Now start multiplying that saving by much larger amounts.

I also checked the mid-market exchange rates on at the time and TransferWise’s rate was almost spot on the xe rate.

TransferWise definitely meets my requirements for safe, simple and cost effective transfers, and I’ll be using them again next time I have to transfer funds overseas.


As always, this review is based on my own personal experience and should not be construed as a endorsement of the company. And with all providers, make sure you do your own research and ensure that they will meet your particular requirements.


DISCLOSURE: I’ve made the decision to sign up as an affiliate with companies whose products or services I have tried and would recommend to my readers.

By clicking on any of the links in this article and signing up for this service you may receive a sign-up reward or bonus. In return I may also be rewarded by the company, however, you will not be charged any more than if you had gone directly to their site.

Any income derived from these companies will help fund the costs of running my site and I thank you for your support.

6 thoughts on “Sending money overseas? Saving with TransferWise – a review”

  1. Sounds like a great service! Nice to find a company like that, figures there is a cheaper and quicker alternative this day and age. I don’t do any international money transfers but I appreciate the great review.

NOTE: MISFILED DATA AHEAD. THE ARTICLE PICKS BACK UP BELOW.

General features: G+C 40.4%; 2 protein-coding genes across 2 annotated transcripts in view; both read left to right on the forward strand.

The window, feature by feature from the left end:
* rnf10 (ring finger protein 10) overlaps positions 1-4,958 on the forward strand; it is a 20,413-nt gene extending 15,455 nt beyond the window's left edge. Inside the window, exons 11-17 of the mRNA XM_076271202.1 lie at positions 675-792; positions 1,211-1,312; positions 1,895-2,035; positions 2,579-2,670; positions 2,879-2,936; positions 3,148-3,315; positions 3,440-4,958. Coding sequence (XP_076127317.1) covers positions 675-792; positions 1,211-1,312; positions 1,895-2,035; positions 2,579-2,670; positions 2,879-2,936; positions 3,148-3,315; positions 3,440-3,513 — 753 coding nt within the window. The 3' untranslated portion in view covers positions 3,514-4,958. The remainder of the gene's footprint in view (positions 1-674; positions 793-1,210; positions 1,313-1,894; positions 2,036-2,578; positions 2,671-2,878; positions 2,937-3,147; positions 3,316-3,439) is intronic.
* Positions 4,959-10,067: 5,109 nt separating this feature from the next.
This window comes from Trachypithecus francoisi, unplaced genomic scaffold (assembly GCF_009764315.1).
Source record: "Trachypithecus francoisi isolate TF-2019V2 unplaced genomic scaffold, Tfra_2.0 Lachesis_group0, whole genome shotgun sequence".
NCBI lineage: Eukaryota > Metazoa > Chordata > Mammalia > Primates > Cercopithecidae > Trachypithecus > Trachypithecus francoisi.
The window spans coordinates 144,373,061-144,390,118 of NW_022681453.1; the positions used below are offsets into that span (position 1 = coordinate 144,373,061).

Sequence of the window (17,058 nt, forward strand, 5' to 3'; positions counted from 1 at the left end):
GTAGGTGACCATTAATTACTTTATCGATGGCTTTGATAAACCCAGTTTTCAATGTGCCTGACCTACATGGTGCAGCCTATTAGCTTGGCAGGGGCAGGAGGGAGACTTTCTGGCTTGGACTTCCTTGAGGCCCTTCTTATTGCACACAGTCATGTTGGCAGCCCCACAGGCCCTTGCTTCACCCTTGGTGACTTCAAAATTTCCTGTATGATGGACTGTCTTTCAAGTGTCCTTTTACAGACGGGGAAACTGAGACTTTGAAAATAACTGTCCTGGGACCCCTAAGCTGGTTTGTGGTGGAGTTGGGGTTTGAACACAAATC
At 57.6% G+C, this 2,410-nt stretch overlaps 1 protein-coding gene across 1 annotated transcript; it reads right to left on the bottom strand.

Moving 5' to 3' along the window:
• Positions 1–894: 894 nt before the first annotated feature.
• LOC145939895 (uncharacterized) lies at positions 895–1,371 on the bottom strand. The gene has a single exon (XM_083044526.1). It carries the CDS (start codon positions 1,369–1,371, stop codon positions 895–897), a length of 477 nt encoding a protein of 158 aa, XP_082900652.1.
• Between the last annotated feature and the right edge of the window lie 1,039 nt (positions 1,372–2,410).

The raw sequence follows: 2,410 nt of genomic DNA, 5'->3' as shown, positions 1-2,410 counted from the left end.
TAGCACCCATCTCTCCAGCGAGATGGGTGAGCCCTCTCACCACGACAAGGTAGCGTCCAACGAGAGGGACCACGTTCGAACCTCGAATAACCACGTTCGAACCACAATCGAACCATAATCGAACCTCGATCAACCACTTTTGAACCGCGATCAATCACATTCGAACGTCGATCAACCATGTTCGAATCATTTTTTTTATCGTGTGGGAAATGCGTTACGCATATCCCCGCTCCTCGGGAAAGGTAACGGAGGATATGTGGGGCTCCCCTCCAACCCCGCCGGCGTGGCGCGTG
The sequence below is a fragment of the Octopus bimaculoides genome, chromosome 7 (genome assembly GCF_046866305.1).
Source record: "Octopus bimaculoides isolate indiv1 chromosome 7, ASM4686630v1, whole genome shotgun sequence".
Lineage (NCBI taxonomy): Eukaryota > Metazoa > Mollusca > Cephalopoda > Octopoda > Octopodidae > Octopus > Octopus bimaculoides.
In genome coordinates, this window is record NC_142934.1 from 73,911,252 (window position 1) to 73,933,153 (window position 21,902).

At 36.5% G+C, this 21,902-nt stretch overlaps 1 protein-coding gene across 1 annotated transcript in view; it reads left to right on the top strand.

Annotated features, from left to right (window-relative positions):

2. I was intrigued by this post’s title because I had never heard of TransferWire. Like The Green Swan, international money transfers are not on my radar, but anyone who frequently participates in such transfers would be wise to read your comprehensive review. Great work, Martin!

    1. Thanks for the comment FSH. Actually, it’s TransferWise, not Wire, but close enough lol. I’ve made another transfer since writing that post and again, took about 3 business days to appear in my receiving account and was saved me $45 compared to my usual company. Not small change.

  3. Sounds pretty good Martin. I haven’t needed to transfer any money internationally for a long time, but when I do, I will look into it. In the past I have used Moneycorp, I joined under a special membership so the transfer fee was $0 and the exchange rate was pretty much market competitive. Not looked there for a while though.


    1. It’s hard to beat a fee of $0 Tristan. I like supporting these ‘disruptive’ companies who are rocking the establishment such as Uber and Airbnb and especially banks. Many of these industries have either been making too much money off us or delivering worse and worse service at ever increasing prices so when someone presents a way to shake them up, I say go for it.